Why there’s no change without doubt, and three questions to take control back into your hands

In Listening to Your Life by Frederick Buechner, there’s a story that stuck with me. The narrator talks about religion with one of his students, and the young man asks him if he has received any proof of the existence of God.

This is his answer:

“Without somehow destroying me in the process, how could God reveal himself in a way that would leave no room for doubt? If there were no room for doubt, there would be no room for me.”

Even when taken out of context, that last sentence is powerful. “If there were no room for doubt, there would be no room for me” — this feels true for all of us, whatever our faith or personal philosophy.

Why is doubt so important?

There’s No Change Without Doubt

Certainty feels good.

It is intoxicating to know you’re 100% right about something. It gives you an ego trip, letting you look down on people who are clearly in the wrong (and let’s face it, some of them make that very easy).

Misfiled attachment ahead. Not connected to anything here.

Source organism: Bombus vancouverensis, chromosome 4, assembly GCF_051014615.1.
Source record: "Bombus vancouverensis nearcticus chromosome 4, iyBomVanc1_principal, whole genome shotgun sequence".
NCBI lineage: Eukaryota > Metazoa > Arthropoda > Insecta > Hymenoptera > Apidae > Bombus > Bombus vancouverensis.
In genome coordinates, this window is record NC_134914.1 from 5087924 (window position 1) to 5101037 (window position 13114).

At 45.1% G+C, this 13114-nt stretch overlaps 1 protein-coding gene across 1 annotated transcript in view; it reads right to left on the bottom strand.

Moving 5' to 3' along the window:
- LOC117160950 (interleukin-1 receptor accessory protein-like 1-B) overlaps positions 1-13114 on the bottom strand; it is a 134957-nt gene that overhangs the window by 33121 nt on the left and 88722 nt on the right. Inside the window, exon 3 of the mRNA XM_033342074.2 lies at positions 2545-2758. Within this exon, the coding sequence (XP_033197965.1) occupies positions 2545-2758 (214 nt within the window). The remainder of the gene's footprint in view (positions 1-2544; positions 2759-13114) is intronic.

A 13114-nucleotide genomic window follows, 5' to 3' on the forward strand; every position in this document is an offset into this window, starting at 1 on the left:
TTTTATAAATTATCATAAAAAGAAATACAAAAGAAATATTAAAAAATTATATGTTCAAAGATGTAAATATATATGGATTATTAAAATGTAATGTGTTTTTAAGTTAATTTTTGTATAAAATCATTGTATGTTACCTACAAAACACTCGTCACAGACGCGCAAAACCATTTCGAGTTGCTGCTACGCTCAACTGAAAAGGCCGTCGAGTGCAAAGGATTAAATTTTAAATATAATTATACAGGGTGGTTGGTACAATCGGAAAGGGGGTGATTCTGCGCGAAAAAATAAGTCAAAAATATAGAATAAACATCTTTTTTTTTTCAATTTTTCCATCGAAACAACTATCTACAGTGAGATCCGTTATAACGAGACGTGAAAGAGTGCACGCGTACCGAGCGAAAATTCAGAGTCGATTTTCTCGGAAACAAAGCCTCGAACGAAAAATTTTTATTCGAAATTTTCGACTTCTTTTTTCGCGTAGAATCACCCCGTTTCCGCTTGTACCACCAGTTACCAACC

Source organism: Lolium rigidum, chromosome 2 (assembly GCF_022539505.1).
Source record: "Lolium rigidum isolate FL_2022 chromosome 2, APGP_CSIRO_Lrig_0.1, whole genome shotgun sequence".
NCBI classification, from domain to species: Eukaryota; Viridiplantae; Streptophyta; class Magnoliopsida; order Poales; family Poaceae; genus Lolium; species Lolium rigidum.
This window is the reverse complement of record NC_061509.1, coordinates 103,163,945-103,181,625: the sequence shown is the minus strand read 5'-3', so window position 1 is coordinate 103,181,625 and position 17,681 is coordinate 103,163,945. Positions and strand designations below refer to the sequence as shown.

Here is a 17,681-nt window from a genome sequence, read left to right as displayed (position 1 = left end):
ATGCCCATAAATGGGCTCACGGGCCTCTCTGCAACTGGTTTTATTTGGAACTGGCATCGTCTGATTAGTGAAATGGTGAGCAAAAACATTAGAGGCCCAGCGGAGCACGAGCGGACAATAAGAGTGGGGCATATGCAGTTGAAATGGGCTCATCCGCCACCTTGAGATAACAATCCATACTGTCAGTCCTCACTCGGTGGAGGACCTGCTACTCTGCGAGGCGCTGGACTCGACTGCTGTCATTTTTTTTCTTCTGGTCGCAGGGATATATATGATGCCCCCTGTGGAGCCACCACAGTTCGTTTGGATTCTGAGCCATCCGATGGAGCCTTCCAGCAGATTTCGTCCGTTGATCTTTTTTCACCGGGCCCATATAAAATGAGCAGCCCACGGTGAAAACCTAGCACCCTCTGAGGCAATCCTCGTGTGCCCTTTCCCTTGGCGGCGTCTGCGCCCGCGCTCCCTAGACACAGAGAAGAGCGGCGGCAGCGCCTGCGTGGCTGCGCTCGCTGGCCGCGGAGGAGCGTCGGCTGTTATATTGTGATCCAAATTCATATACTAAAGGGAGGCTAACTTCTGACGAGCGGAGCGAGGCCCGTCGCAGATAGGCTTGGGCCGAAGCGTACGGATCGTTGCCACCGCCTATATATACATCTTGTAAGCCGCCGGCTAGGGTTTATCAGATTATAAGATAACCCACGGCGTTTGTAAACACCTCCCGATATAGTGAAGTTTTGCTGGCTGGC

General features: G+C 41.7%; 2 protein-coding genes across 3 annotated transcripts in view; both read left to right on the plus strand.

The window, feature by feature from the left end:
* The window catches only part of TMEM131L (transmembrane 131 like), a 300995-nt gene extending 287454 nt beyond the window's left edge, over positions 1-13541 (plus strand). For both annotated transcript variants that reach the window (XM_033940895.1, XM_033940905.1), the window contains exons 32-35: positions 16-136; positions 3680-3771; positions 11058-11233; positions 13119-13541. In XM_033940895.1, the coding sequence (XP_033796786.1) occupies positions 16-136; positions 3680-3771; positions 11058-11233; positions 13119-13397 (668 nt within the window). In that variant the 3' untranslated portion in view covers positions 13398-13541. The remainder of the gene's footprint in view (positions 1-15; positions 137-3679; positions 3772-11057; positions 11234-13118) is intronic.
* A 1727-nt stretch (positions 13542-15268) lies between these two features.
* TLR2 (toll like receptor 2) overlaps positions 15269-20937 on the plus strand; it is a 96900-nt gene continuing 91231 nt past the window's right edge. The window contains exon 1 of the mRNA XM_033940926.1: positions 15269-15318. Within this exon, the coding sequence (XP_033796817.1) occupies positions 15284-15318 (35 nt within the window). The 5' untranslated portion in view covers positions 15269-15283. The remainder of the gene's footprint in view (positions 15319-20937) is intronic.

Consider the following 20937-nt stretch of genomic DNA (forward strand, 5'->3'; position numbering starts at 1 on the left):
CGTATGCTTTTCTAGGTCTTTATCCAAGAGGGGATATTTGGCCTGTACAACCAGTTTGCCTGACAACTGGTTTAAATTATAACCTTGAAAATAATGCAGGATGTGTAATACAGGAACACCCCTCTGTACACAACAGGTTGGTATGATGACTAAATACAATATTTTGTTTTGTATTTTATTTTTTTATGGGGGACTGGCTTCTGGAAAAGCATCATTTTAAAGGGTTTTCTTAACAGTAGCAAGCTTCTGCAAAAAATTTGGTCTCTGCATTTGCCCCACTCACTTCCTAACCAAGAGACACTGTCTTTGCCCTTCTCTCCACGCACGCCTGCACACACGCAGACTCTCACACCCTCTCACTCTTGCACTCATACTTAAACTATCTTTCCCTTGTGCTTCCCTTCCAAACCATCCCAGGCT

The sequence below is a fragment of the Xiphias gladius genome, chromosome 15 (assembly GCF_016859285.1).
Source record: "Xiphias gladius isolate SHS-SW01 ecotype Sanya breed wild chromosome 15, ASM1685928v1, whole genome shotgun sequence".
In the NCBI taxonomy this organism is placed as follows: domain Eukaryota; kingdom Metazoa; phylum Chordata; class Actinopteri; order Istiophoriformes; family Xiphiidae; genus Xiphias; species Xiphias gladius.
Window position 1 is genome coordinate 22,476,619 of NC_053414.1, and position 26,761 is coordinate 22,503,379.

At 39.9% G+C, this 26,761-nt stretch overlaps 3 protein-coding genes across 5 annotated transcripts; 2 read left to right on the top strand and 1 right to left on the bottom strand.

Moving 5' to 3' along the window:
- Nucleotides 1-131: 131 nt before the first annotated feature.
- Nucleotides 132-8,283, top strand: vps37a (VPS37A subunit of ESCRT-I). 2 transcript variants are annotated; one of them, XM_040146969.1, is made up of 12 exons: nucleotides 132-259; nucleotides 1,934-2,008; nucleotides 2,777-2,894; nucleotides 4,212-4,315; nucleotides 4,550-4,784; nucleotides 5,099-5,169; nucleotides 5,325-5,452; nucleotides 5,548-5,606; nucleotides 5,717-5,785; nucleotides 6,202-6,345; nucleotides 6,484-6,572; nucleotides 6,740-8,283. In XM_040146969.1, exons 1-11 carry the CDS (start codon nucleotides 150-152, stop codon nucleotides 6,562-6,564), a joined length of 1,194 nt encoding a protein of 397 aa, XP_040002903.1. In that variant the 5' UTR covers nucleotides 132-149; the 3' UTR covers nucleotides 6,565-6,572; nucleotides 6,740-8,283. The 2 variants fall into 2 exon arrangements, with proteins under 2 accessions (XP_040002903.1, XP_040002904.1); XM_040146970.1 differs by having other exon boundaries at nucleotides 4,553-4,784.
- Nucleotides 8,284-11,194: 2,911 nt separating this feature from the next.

At the same time, feeling sure of yourself lets you remain intellectually and emotionally comfortable.

Any time your certainty is challenged, you get pushed out of your comfort zone.

This is why it’s so easy to get stuck in an echo chamber — you prefer to remain comfortably sure of your beliefs, and you don’t want to experience doubt.

Take religious fundamentalists. They have blinkers; they can’t see outside of their faith. If you challenge them on something they believe in, no matter how inconsequential, they react like you’re attacking them personally.

In a way, that’s true. By introducing doubt into their life, you’re challenging their sense of comfort.

This goes beyond religious zeal — it explains just about any heated political conversation, online or offline. It’s all too easy to get stuck in a particular worldview, ignoring or attacking anyone who disagrees.

But accepting doubt lets you change.

I know it’s not easy to admit you’re unsure about something. It takes courage to face up to the fact that you used to be wrong or didn’t have the full picture.

However, you cannot grow as a person until you’re willing to change and adapt your beliefs. Without doubt giving you that extra push, you do not want or need to learn. If there is no room for the “self,” there is no self-discovery journey either.

Absolute certainty makes you passive, and that’s where the outside control comes in.

Doubt Keeps You Safe from Manipulation